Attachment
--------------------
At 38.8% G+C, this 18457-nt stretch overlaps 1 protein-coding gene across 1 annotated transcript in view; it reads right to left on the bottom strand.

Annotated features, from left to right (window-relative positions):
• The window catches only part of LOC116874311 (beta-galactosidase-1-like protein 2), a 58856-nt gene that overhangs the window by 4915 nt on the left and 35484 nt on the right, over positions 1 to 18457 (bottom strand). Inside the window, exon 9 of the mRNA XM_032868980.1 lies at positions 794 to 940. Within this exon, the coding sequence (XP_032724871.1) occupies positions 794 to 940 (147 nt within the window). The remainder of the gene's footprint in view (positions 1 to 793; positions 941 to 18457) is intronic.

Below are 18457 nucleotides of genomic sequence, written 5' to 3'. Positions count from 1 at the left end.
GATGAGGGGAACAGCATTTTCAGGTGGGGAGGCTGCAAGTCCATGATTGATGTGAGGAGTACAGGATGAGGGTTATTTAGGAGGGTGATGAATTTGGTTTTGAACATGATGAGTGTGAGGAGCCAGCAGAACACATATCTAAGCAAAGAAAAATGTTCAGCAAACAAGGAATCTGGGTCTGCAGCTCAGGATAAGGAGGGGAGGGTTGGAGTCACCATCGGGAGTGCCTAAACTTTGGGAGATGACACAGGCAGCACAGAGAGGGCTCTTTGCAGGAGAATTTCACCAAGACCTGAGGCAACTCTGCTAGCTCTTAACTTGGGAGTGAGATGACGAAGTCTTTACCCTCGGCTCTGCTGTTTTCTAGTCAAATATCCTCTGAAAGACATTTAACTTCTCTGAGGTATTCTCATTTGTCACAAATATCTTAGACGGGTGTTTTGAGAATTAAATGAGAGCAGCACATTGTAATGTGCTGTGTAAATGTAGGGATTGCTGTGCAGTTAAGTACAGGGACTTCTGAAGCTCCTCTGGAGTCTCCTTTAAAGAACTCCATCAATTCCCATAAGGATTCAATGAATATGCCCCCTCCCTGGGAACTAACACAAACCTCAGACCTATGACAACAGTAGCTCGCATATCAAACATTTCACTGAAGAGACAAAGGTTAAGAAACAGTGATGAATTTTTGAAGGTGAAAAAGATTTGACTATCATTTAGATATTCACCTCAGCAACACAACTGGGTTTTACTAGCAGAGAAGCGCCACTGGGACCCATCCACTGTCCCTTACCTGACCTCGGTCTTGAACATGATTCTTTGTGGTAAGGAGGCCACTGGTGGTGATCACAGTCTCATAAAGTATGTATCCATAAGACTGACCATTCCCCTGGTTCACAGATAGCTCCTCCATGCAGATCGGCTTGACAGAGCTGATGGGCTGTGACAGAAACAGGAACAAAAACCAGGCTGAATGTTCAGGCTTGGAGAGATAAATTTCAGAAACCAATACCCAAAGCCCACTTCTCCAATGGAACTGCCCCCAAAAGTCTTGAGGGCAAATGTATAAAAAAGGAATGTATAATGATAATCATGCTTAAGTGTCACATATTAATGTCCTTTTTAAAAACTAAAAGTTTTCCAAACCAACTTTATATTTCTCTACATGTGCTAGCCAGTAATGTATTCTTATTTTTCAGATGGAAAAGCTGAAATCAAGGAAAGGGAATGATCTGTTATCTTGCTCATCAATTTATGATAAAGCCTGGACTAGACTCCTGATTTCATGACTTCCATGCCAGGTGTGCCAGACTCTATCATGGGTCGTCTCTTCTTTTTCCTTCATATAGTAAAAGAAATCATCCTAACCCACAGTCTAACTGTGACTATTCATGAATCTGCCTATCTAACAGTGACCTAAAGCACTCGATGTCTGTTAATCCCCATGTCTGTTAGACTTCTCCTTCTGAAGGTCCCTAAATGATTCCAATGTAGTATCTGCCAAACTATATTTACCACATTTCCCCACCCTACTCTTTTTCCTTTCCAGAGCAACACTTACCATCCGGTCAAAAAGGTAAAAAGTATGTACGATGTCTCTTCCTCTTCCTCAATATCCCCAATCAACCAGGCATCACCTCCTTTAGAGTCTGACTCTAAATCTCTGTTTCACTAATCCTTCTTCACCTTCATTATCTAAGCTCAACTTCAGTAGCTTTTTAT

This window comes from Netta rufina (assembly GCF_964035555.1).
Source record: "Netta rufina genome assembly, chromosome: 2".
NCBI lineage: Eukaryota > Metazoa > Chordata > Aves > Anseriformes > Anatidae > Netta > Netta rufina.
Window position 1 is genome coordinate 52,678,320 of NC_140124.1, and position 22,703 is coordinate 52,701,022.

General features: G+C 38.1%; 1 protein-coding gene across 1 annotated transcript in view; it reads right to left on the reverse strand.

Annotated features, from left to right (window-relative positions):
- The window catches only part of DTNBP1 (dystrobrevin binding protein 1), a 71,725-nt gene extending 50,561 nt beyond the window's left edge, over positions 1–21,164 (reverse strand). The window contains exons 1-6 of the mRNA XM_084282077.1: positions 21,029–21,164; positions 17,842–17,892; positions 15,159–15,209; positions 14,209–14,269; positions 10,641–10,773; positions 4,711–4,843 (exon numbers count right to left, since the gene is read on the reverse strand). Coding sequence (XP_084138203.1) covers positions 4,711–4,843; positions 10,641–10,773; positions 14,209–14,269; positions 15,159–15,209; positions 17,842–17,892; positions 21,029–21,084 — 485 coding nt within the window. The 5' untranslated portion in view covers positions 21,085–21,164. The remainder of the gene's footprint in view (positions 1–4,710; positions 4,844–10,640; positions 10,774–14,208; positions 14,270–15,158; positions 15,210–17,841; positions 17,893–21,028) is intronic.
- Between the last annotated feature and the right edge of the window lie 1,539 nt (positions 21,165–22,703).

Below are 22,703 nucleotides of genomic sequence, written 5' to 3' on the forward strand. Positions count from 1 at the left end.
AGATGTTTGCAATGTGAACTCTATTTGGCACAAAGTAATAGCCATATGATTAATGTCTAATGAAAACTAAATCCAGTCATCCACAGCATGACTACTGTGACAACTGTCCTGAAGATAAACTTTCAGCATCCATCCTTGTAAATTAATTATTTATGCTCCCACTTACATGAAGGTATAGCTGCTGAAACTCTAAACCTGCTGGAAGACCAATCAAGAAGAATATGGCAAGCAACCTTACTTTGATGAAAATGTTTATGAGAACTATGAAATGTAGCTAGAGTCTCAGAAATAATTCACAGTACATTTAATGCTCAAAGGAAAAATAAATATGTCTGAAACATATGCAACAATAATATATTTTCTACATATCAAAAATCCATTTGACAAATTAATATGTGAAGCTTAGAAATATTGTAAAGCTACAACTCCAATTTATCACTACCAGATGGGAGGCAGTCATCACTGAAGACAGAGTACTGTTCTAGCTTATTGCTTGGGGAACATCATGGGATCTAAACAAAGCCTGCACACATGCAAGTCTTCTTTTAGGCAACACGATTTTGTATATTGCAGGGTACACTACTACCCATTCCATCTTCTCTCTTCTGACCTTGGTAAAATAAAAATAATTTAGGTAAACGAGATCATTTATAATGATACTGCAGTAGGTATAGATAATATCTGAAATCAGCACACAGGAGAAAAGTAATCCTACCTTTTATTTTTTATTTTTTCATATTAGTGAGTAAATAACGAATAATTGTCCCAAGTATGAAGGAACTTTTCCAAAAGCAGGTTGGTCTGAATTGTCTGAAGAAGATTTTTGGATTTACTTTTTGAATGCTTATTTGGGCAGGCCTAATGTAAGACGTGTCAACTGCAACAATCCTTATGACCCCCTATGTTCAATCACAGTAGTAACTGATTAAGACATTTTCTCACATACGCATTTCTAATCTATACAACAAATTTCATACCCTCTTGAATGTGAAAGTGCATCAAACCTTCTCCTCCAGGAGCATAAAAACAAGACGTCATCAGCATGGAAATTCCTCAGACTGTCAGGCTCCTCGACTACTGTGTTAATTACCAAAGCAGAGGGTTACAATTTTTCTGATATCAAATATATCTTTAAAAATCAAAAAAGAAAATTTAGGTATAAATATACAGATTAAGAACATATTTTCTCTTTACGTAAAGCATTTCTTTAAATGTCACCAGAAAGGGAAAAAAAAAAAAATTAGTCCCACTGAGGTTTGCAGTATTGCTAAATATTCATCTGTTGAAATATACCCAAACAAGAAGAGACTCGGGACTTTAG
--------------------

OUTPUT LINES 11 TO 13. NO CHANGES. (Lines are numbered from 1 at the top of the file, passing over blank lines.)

Annotated features, from left to right (window-relative positions):
- The window catches only part of DTNBP1 (dystrobrevin binding protein 1), a 71,725-nt gene extending 50,561 nt beyond the window's left edge, over positions 1–21,164 (reverse strand). The window contains exons 1-6 of the mRNA XM_084282077.1: positions 21,029–21,164; positions 17,842–17,892; positions 15,159–15,209; positions 14,209–14,269; positions 10,641–10,773; positions 4,711–4,843 (exon numbers count right to left, since the gene is read on the reverse strand). Coding sequence (XP_084138203.1) covers positions 4,711–4,843; positions 10,641–10,773; positions 14,209–14,269; positions 15,159–15,209; positions 17,842–17,892; positions 21,029–21,084 — 485 coding nt within the window. The 5' untranslated portion in view covers positions 21,085–21,164. The remainder of the gene's footprint in view (positions 1–4,710; positions 4,844–10,640; positions 10,774–14,208; positions 14,270–15,158; positions 15,210–17,841; positions 17,893–21,028) is intronic.
- Between the last annotated feature and the right edge of the window lie 1,539 nt (positions 21,165–22,703).